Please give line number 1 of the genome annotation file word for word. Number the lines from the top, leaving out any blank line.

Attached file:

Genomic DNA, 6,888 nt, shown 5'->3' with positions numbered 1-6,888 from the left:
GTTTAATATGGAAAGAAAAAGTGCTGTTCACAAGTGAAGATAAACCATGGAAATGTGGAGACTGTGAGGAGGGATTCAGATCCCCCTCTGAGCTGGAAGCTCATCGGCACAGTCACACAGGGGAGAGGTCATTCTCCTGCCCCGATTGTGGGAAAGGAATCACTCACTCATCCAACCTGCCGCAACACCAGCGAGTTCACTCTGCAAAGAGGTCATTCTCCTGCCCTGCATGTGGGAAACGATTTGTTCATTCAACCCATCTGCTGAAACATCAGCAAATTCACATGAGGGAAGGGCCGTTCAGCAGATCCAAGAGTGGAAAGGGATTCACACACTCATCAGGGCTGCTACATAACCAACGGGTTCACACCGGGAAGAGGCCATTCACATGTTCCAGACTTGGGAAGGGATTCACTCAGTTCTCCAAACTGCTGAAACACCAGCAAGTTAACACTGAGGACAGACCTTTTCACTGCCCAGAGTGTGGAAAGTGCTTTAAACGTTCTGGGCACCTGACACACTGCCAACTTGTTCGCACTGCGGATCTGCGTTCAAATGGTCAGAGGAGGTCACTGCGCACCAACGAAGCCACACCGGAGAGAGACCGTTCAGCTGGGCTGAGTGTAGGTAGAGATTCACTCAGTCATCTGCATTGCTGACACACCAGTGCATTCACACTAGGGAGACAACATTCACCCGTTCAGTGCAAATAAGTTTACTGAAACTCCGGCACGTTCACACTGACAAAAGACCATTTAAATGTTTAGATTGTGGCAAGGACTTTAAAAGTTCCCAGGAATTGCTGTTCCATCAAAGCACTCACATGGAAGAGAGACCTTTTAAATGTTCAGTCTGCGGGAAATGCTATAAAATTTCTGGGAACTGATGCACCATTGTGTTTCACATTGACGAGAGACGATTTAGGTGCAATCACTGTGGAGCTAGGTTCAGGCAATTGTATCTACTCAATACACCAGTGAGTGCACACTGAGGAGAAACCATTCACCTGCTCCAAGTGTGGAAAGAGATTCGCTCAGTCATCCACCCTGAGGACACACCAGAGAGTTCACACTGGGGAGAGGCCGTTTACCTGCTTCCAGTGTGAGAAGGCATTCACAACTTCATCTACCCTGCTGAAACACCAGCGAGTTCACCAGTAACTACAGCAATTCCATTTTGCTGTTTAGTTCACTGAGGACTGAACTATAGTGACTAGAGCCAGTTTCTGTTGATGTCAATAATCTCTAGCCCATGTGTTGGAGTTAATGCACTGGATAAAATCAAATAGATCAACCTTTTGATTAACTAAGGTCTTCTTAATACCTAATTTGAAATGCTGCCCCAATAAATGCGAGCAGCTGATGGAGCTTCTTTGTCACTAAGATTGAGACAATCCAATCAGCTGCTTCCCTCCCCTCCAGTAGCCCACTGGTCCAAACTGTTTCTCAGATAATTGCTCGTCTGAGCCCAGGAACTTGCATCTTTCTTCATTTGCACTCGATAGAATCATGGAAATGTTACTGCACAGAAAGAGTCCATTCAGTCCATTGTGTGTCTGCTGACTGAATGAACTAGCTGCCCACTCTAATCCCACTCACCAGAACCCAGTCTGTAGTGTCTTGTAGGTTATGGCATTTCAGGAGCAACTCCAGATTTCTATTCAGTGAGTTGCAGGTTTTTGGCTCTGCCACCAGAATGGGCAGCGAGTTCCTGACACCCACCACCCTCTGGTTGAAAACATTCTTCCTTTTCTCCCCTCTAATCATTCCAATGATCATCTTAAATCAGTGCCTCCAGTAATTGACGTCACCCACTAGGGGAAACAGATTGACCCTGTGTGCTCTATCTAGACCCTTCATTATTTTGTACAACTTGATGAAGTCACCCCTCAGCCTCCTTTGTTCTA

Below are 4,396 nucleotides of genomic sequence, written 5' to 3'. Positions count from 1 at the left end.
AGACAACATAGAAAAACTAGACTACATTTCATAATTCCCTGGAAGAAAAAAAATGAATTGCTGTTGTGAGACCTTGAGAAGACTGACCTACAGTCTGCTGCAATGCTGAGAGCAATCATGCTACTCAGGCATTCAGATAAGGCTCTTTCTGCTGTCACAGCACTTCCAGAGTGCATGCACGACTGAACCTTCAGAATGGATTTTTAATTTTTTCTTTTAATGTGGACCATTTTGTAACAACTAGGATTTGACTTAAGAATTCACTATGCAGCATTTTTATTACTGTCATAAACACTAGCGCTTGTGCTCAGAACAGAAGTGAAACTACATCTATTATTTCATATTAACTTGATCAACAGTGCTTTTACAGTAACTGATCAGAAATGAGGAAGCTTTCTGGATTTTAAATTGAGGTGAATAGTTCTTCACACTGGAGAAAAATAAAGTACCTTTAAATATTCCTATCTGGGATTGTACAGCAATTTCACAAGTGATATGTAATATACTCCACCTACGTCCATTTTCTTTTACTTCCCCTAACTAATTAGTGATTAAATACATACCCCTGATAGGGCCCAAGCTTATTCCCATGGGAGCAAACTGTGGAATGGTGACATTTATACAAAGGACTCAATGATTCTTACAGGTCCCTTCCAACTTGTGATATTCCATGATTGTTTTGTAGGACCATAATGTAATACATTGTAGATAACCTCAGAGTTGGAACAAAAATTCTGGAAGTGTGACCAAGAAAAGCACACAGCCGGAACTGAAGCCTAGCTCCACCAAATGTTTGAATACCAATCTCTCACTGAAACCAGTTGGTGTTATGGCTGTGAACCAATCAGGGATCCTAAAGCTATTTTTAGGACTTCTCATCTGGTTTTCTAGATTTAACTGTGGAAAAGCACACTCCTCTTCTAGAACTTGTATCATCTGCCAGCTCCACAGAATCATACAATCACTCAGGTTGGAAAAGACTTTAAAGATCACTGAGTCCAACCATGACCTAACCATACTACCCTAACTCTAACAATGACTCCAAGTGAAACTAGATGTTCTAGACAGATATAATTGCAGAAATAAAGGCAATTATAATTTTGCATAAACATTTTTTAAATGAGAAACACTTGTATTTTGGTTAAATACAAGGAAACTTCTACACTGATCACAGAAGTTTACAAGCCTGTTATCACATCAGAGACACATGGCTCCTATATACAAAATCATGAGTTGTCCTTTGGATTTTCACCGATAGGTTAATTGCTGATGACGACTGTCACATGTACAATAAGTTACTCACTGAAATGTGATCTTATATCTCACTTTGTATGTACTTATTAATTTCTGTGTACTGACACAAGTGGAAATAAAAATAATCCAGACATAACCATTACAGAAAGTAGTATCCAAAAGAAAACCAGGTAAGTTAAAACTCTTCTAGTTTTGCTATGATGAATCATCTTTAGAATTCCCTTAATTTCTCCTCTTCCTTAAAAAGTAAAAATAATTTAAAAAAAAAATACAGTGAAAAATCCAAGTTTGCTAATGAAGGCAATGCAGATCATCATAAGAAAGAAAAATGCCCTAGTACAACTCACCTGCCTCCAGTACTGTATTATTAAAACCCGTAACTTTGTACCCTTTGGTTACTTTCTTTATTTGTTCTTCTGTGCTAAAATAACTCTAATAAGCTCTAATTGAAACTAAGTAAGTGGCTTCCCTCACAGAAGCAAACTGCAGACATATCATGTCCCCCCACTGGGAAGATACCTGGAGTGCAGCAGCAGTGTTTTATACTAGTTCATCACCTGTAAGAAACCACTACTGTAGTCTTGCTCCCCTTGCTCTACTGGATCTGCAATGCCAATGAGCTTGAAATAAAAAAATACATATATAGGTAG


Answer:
Genomic DNA, 6,888 nt, shown 5'->3' with positions numbered 1-6,888 from the left: